4. Create a results-oriented work environment. Let employees set their own work hours and self-direct what they want to work on. Management can set work goals, but not tell employees how or when they need to be done. Depending on the position and the project, there are many days where employees could work from anywhere.
  5. Collaborate with each other (industry-wide, even competitors) on best practices for marketing, purchasing, procurement and delivery. Help each other and share the rewards. Come from a place of abundance where there is enough work for everyone.
  6. Find as many ways as possible to create a positive emotional experience internally and externally. Laugh, do office chair races or play games. Employees should have fun every single day.
  7. Take a risk. The risk-averse nature of the construction industry stifles creativity and innovation. Reward innovation, cultivate it and revel in it. Don’t condemn ideas that didn’t work; just move on to the next one. Edison found 999 ways that a light bulb didn’t work before he came up with one that did.
  8. Give employees as much time off as humanly possible during the workweek and for vacation without checking in. This is vital for your employees to recharge their health and well-being, as well as their longevity.
  9. Spread love inside and outside of the company. Work doesn’t always have to be serious.
  10. Re-brand the company and fill it with spirit. Most contractors’ and engineers’ brand says trustworthy, reliable, stable, ethical and probably a list of other very nice words. But these words are a bit stuffy. Look at most commercials on television for a variety of products and services. All of them are filled with positive emotions: Coke: Open Happiness. Love: It’s what makes a Suburu a Suburu. Harley Davidson doesn’t sell motorcycles; they sell freedom and independence. Construction has really missed the boat. The company that figures out how to brand itself with fun, love, humor, innovation and creativity will rise above the competition.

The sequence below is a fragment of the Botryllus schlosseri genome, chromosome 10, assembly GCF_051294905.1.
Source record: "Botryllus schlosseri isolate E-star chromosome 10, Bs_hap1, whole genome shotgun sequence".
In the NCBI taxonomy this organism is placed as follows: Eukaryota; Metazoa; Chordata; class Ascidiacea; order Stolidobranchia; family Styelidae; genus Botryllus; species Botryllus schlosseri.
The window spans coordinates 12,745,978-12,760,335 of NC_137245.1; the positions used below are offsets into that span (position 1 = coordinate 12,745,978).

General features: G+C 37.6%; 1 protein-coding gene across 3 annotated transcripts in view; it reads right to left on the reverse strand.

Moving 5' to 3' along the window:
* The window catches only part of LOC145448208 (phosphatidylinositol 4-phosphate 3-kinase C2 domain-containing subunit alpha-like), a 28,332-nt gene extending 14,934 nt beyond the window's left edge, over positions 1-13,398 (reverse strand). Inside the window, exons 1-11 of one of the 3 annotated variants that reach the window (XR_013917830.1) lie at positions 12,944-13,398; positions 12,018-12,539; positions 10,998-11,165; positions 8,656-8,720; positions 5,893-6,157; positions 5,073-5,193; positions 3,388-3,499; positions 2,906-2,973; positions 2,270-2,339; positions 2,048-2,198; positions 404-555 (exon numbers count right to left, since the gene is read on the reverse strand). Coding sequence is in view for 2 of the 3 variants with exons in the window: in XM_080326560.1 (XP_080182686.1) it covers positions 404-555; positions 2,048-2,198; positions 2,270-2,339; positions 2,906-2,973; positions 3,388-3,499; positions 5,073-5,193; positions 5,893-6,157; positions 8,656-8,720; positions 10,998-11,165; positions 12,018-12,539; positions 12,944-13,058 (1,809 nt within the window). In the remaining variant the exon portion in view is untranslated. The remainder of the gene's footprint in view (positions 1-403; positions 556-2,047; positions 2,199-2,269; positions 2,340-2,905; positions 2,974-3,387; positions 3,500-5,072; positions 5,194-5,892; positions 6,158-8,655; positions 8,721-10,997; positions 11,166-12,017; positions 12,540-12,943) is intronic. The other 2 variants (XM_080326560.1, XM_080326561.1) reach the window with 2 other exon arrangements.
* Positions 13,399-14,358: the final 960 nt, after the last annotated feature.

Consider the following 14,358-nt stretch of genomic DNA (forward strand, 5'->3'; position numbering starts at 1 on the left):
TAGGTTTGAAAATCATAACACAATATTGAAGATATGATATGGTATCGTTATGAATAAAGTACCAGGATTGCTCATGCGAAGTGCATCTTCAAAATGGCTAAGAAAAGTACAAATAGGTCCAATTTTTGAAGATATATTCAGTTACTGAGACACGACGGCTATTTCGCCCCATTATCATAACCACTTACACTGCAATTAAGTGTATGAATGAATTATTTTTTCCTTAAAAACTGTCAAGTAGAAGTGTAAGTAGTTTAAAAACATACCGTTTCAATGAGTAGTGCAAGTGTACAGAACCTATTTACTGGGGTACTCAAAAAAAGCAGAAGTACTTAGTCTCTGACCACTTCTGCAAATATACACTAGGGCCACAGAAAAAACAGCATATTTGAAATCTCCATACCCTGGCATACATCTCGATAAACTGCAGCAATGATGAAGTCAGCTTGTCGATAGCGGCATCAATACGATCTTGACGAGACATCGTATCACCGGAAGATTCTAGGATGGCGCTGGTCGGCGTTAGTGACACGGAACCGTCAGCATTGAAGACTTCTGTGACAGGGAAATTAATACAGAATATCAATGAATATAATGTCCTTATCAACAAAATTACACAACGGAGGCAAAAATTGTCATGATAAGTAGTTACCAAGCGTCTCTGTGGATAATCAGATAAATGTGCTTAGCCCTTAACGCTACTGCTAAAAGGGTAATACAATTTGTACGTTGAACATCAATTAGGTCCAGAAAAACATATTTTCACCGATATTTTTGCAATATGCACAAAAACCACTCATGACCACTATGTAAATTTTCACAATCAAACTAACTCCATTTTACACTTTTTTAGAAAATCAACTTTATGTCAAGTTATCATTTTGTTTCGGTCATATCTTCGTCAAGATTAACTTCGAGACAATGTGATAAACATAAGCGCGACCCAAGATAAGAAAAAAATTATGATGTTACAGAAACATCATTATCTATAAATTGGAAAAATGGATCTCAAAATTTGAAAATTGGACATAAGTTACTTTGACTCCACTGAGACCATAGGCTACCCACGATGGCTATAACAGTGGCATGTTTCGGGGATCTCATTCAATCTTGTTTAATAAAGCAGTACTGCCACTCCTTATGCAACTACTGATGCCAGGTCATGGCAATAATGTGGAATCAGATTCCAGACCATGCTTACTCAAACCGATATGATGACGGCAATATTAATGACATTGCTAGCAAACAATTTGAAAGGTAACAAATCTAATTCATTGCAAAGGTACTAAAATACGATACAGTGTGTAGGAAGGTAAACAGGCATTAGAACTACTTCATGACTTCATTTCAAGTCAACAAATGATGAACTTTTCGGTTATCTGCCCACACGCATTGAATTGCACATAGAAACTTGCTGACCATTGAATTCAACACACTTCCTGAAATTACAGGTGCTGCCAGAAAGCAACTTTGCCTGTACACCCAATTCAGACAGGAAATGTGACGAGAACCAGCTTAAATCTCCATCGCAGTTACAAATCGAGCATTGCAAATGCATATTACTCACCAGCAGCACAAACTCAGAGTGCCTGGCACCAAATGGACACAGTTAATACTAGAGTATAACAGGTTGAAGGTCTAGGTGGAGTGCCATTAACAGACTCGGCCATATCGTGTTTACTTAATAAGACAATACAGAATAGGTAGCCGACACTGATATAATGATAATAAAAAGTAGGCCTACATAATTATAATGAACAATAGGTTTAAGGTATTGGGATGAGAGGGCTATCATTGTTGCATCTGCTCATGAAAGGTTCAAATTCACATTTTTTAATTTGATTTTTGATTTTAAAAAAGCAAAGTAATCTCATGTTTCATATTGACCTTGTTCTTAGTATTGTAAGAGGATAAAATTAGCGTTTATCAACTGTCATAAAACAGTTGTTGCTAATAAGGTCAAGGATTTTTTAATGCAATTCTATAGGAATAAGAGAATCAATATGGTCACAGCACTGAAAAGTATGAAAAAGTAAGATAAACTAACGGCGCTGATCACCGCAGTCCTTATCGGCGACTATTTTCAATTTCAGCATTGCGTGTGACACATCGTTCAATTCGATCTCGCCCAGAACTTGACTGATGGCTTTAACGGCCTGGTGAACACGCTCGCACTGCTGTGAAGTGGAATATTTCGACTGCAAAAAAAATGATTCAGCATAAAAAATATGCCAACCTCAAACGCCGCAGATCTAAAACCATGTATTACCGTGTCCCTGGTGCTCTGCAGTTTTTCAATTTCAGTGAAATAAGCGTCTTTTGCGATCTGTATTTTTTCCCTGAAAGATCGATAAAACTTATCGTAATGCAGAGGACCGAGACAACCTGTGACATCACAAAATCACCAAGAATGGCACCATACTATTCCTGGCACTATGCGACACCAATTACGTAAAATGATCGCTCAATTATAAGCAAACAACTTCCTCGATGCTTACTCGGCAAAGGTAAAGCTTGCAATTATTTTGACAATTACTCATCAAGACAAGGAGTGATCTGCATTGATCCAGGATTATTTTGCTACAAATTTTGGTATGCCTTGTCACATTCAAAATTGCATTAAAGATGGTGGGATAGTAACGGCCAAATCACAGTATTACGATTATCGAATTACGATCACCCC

As a bonus idea, what if you came up with a completely new way of delivering construction services? What if you used a GoFundMe model as a way to finance a building? What if you built projects for free and received a percentage of the rents for the next 20 years and made 10 times what you would have made with the traditional model? What if you became more of a service contractor that took care of clients from cradle to grave? You could help with the initial design, financing and building, as well as maintain the building throughout its life. That is a continuous revenue stream instead of a pay-for-services model. Companies like IBM, AT&T and HP are adopting this model. They no longer sell products; they create a relationship for life.

Owners are starved for this type of approach to building. It may seem like it’s all about low price, but there is a backlash to the low bid mentality. The only ones making money are the lawyers. And according to Herb Kelleher, CEO of Southwest Airlines, “spirit” and intangibles are much harder for the competition to replicate.

These ideas may seem ridiculous. It may seem impossible to do any of these in the construction business, especially on projects. But the bottom line is that the companies that actually implement these kinds of radical changes and find new ways of working will dominate the industry. It may not be the ideas listed above; new strategies would have to be adapted and changed to fit company culture and industry standards. But the firms that continue to limp along with concepts that are hundreds or thousands of years old are doomed.